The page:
Wide Open: NVIDIA Accelerates Inference on Meta Llama 3   

The latest open large language model from Meta — built with NVIDIA technology — is optimized to run on NVIDIA GPUs from the cloud and data center to the edge and the PC.
by Ankit Patel

NVIDIA today announced optimizations across all its platforms to accelerate Meta Llama 3, the latest generation of the large language model (LLM).

The open model combined with NVIDIA accelerated computing equips developers, researchers and businesses to innovate responsibly across a wide variety of applications.

Trained on NVIDIA AI

Meta engineers trained Llama 3 on computer clusters packing 24,576 NVIDIA H100 Tensor Core GPUs, linked with RoCE and NVIDIA Quantum-2 InfiniBand networks.

To further advance the state of the art in generative AI, Meta recently described plans to scale its infrastructure to 350,000 H100 GPUs.

Putting Llama 3 to Work

Versions of Llama 3, accelerated on NVIDIA GPUs, are available today for use in the cloud, data center, edge and PC.

From a browser, developers can try Llama 3 at ai.nvidia.com. It’s packaged as an NVIDIA NIM microservice with a standard application programming interface that can be deployed anywhere.

Businesses can fine-tune Llama 3 with their data using NVIDIA NeMo, an open-source framework for LLMs that’s part of the secure, supported NVIDIA AI Enterprise platform. Custom models can be optimized for inference with NVIDIA TensorRT-LLM and deployed with NVIDIA Triton Inference Server.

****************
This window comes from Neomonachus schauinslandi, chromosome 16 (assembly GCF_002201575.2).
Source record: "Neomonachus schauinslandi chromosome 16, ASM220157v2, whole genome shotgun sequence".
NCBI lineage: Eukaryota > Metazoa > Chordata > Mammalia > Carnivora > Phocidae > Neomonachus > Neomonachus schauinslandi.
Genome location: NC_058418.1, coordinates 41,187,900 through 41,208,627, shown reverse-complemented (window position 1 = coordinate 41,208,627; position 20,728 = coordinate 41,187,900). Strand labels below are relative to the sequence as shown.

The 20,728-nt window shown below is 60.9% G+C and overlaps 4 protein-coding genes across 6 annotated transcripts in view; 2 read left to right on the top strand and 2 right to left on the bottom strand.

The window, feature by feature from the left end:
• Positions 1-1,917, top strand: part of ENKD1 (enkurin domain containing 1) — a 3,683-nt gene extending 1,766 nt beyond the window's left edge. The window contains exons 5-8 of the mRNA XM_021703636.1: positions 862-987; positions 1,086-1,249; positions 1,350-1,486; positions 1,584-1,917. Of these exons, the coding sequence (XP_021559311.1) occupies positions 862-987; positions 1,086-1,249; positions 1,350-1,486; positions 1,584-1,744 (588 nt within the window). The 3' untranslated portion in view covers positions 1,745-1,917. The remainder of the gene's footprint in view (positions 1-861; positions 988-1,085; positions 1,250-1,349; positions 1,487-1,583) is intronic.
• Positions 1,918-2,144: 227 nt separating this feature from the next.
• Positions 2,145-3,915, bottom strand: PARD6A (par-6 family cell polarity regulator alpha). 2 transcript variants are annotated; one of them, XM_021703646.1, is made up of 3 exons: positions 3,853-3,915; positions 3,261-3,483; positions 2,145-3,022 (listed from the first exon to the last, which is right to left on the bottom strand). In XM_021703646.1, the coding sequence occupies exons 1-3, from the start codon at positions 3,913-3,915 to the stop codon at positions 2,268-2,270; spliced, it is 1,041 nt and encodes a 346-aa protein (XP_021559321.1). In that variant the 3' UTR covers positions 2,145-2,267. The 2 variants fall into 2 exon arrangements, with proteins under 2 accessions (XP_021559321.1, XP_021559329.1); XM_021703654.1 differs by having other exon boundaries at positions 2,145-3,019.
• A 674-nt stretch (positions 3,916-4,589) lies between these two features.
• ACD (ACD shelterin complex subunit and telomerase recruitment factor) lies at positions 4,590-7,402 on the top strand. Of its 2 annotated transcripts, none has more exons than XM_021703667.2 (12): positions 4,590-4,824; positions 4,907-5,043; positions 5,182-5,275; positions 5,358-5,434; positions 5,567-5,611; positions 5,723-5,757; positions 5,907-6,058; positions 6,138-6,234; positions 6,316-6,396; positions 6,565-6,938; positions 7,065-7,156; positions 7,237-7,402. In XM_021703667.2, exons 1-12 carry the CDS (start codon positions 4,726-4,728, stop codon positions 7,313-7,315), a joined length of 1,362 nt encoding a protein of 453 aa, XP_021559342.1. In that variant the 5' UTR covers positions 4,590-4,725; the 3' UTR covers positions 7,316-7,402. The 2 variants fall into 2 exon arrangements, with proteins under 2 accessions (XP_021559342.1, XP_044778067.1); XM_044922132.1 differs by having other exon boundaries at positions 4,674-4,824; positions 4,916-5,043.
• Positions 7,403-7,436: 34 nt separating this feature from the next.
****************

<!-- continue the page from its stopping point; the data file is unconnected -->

Taking Llama 3 to Devices and PCs

Llama 3 also runs on NVIDIA Jetson Orin for robotics and edge computing devices, creating interactive agents like those in the Jetson AI Lab.

What’s more, NVIDIA RTX and GeForce RTX GPUs for workstations and PCs speed inference on Llama 3. These systems give developers a target of more than 100 million NVIDIA-accelerated systems worldwide.

Get Optimal Performance with Llama 3

Best practices in deploying an LLM for a chatbot involves a balance of low latency, good reading speed and optimal GPU use to reduce costs.

Such a service needs to deliver tokens — the rough equivalent of words to an LLM — at about twice a user’s reading speed which is about 10 tokens/second.

Applying these metrics, a single NVIDIA H200 Tensor Core GPU generated about 3,000 tokens/second — enough to serve about 300 simultaneous users — in an initial test using the version of Llama 3 with 70 billion parameters.

That means a single NVIDIA HGX server with eight H200 GPUs could deliver 24,000 tokens/second, further optimizing costs by supporting more than 2,400 users at the same time.

For edge devices, the version of Llama 3 with eight billion parameters generated up to 40 tokens/second on Jetson AGX Orin and 15 tokens/second on Jetson Orin Nano.

Advancing Community Models

An active open-source contributor, NVIDIA is committed to optimizing community software that helps users address their toughest challenges. Open-source models also promote AI transparency and let users broadly share work on AI safety and resilience.

Learn more about how NVIDIA’s AI inference platform, including how NIM, TensorRT-LLM and Triton use state-of-the-art techniques such as low-rank adaptation to accelerate the latest LLMs.